Till also called significant the elimination of references to a single-payer system. It recognizes the reality that the state can’t set up such as system. The state can simplify and centralize claims administration, but it can’t force businesses that self-insure their workers to abandon that coverage because of federal law.
Despite his support, Till said there are risks to the bill. One area of concern is whether the changes would result in doctors’ leaving the state.
Till has been conducting an online survey among physicians licensed in Vermont and had received 469 responses as of Friday. He said 62 percent support a single administrative pipeline, but those responding were nearly evenly split about a single-payer system. Some 28.3 percent said they would stop practicing in Vermont if the state adopted a single-payer system.
“Removing the single-payer language hopefully helps with that,” Till said.
Koch spoke for many in the House Republican caucus last week when he tried to win an extra day to review the bill. He objected to Democratic leaders’ plan to hold a “token session” today, when most lawmakers wouldn’t be in town. That session would allow debate to begin Tuesday.
“It was being rushed,” Koch said. “It is complicated. It affects everybody in the state. We need time to read it, to analyze it, to write any amendment we may have.”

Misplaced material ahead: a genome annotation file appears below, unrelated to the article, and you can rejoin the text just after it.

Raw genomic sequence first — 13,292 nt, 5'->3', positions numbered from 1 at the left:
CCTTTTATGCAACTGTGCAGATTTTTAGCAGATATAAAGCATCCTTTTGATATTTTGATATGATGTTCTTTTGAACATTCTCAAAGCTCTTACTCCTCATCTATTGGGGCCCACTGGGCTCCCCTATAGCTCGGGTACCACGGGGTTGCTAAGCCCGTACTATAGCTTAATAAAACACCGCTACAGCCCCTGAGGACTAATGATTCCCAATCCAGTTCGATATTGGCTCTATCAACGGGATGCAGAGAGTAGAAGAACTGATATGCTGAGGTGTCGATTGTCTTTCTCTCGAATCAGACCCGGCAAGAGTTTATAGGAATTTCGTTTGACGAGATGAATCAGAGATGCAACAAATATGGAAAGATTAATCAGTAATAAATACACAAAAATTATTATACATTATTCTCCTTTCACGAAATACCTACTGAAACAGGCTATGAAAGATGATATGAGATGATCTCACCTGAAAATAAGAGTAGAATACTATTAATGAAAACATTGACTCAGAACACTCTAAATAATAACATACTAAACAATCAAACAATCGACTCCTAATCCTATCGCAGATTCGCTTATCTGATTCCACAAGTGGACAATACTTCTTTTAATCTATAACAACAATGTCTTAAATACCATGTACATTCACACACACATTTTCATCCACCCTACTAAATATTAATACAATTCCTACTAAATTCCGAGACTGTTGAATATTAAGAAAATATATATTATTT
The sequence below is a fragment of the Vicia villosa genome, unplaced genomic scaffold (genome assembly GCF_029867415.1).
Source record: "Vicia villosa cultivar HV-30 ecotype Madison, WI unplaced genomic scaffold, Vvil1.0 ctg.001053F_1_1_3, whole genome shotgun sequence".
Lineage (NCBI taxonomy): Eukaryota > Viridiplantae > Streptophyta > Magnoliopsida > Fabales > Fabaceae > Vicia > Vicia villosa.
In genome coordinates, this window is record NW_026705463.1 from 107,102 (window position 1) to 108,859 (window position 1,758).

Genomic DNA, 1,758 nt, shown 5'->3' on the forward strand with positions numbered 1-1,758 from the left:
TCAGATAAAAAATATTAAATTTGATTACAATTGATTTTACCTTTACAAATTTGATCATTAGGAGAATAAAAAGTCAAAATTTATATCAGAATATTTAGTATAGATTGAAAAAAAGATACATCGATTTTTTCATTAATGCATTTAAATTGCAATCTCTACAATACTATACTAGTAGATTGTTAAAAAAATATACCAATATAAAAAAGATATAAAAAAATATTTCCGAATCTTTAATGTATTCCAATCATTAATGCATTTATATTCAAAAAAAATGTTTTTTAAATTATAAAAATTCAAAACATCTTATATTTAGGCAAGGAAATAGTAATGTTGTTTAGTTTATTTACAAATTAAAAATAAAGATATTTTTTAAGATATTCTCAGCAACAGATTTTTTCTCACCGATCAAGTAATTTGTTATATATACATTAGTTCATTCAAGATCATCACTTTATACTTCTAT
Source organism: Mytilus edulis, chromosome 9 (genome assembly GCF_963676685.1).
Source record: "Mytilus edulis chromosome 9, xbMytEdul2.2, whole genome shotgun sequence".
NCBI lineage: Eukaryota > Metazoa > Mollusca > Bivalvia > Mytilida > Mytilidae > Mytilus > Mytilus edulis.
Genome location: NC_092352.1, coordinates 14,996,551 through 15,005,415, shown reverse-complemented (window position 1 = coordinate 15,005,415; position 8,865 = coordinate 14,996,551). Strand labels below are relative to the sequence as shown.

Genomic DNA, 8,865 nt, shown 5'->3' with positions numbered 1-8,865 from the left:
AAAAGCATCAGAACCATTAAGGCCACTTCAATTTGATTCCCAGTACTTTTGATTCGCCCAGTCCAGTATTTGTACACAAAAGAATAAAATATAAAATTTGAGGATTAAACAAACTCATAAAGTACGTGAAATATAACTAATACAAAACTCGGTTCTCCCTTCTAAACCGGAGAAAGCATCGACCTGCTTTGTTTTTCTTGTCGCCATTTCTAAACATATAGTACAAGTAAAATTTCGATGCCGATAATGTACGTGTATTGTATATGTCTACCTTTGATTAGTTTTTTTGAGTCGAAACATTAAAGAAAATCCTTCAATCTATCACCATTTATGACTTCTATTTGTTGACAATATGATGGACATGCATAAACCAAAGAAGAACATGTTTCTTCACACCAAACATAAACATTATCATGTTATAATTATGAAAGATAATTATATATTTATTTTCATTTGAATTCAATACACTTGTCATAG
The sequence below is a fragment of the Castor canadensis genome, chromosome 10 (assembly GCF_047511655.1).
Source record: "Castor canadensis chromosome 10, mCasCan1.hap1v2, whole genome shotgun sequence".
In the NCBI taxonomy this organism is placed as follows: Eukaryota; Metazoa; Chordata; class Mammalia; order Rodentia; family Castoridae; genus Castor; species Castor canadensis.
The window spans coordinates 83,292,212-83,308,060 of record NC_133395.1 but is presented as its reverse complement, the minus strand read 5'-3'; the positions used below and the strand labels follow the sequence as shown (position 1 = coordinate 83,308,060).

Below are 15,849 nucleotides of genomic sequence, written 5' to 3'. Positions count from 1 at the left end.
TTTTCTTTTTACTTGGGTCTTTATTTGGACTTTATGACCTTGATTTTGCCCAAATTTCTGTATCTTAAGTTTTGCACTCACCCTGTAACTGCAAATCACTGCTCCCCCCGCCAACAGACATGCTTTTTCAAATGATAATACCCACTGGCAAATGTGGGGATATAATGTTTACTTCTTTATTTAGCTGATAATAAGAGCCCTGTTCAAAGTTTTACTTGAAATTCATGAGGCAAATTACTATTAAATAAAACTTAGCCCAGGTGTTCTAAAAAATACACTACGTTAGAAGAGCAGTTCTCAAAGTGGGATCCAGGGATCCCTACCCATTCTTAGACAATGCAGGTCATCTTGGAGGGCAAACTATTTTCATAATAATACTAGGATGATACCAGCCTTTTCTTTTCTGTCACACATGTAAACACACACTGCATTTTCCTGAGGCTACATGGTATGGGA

Even given time to study the bill, however, Koch said he doesn’t expect to find answers to the many questions he has.
“The bill is putting the train on the tracks and pushing it down the hill without any brakes,” he said.
Shumlin countered that criticism.
“We can’t move fast enough,” Shumlin said, noting how fast health-care costs have escalated in recent years and the projected trend for growth in the future if nothing changes.
“Criticism about pace is strictly designed to kill the bill,” Commissioner Kimbell said. “I find the too-fast criticism incredibly ironic. The main criticism voters have is that government can’t get anything done.”